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Original article
peer-reviewed

Correlates of Climate Variability and Dengue Fever in Two Metropolitan Cities in Bangladesh



Abstract

Dengue fever is a major public health concern in Bangladesh with increased incidence during monsoon. We aimed to assess the correlation of temperature, humidity, and rainfall on dengue fever in two dengue endemic cities in Bangladesh. It was a time series analysis of climate factors and dengue occurrence data in Dhaka and Chittagong cities from 1 January 2000 to 31 December 2009. Daily mean temperature, rainfall, and humidity data were obtained from the Bangladesh meteorological department and daily dengue cases data were obtained from the directorate general of health services (DGHS) of Bangladesh. The mean dengue incidence was 31.62 (SD 28.7) per 100,000 in Dhaka whereas it was 5.76 (SD 11.7) per 100,000 population in Chittagong. The incidence of dengue cases was found significantly associated with the monthly mean temperature, total rainfall, and mean humidity in Dhaka, though in Chittagong, the significantly associated factors​ ​​​​​​were monthly total rainfall and mean humidity. The autoregressive integrated moving average (ARIMA) model identified monthly mean humidity and total rainfall as the most significant contributing factors for dengue cases in Dhaka and Chittagong, respectively. Our study reinforces the relationship of climate parameters with dengue fever, which will support policy-makers in developing a climate-based early warning system for dengue in Bangladesh.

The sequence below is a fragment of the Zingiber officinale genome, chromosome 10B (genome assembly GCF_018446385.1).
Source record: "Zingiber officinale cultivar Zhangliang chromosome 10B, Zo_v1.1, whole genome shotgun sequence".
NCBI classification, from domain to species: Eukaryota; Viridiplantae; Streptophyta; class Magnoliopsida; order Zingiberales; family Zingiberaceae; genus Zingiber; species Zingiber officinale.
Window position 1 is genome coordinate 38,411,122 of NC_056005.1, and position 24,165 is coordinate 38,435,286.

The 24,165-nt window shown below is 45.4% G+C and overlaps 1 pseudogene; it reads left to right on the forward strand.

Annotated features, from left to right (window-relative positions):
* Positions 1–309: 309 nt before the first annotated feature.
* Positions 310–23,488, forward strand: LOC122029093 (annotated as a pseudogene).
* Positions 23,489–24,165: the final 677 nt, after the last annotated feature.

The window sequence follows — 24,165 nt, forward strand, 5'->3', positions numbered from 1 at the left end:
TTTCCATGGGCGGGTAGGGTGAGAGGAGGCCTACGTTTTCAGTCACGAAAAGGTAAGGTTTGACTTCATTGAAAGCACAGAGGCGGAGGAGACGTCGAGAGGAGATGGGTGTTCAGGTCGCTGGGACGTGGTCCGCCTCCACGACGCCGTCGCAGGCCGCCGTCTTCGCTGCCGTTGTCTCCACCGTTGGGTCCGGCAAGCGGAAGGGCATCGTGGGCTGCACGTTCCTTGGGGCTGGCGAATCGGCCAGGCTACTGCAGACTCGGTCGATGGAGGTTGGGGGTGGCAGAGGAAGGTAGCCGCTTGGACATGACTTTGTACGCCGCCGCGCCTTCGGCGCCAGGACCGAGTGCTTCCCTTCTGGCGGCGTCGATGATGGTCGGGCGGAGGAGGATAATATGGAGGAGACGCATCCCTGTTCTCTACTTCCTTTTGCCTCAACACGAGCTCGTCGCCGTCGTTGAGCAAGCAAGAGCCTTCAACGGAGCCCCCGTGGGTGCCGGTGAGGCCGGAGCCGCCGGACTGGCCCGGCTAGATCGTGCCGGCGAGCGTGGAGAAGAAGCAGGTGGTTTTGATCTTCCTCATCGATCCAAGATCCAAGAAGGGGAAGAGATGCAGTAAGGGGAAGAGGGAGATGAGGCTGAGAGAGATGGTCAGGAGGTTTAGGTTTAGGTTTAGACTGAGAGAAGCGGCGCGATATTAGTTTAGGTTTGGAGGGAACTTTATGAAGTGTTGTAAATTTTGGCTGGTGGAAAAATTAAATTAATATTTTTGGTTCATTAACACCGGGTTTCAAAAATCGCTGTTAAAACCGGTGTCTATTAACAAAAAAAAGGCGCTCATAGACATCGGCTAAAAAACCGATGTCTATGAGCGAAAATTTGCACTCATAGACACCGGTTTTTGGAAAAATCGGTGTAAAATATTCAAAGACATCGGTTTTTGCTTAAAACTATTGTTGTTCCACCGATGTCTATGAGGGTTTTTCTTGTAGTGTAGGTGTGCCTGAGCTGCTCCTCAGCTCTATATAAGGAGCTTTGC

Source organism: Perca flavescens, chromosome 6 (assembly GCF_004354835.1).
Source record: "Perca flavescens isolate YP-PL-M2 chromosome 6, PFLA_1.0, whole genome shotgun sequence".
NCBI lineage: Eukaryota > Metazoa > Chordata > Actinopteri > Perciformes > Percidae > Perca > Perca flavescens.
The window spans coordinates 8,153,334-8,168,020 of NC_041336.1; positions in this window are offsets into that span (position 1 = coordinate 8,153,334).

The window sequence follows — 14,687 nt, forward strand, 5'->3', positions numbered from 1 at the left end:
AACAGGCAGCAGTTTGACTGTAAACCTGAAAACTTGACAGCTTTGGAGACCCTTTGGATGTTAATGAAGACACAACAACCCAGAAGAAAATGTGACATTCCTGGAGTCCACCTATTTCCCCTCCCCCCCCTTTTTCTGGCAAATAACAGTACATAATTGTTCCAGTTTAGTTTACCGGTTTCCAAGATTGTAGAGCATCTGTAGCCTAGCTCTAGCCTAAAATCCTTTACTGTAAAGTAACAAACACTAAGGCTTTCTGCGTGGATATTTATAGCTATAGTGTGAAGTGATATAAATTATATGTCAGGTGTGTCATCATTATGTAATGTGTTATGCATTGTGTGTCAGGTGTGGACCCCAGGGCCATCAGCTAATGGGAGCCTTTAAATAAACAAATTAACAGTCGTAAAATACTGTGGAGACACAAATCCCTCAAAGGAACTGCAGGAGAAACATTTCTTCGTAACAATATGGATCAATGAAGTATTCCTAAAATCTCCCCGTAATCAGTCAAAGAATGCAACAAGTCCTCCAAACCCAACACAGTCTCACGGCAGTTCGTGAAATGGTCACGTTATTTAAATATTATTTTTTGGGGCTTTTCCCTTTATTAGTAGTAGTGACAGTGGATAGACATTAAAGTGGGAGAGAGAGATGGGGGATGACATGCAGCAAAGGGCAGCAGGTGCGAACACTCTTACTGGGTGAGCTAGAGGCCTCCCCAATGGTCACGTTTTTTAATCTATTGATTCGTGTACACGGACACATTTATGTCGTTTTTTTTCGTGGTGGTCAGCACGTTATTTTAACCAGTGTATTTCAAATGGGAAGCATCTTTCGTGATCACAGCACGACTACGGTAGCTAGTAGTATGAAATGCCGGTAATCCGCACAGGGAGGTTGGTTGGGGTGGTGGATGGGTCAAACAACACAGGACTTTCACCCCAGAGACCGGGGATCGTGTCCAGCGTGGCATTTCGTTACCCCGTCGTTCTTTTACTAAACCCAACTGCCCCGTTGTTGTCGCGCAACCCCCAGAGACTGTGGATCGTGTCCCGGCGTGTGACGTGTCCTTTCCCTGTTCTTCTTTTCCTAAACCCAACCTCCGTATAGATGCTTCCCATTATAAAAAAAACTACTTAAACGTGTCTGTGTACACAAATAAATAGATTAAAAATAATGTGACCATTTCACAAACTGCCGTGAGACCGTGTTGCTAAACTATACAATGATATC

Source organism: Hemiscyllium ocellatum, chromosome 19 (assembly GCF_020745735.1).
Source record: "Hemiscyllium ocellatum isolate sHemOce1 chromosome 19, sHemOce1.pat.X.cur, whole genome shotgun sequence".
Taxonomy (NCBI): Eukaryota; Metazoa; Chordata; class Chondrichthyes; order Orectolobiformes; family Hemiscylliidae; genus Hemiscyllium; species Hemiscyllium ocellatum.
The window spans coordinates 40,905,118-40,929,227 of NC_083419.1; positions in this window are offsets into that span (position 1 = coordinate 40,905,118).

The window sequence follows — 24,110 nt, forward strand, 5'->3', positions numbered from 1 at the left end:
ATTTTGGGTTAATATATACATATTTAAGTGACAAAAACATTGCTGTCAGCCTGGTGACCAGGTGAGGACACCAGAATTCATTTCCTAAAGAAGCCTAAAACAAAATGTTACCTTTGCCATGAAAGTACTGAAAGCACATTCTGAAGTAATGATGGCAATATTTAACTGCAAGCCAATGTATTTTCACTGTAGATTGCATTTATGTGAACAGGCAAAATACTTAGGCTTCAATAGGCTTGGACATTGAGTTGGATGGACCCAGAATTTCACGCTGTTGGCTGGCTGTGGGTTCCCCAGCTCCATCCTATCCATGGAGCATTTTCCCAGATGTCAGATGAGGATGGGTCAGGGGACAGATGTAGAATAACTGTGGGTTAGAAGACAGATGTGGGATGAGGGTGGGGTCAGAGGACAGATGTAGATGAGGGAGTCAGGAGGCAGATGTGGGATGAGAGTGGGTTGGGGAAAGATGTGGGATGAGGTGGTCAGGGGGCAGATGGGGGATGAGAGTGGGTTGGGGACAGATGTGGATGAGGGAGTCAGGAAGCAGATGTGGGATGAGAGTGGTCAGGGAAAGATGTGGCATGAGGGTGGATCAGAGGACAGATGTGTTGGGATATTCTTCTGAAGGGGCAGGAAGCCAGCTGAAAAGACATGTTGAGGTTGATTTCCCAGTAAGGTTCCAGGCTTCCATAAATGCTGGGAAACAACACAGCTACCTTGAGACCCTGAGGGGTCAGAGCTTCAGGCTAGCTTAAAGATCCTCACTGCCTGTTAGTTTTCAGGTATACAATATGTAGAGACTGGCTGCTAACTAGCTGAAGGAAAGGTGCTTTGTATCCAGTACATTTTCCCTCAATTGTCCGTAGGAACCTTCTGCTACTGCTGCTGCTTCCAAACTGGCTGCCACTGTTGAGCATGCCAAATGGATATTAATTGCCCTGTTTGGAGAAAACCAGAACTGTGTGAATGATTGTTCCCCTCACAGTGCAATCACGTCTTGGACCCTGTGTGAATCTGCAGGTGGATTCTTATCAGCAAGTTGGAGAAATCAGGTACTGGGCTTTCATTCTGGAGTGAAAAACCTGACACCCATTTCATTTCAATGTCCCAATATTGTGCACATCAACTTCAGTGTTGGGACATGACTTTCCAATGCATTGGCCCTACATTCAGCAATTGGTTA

Introduction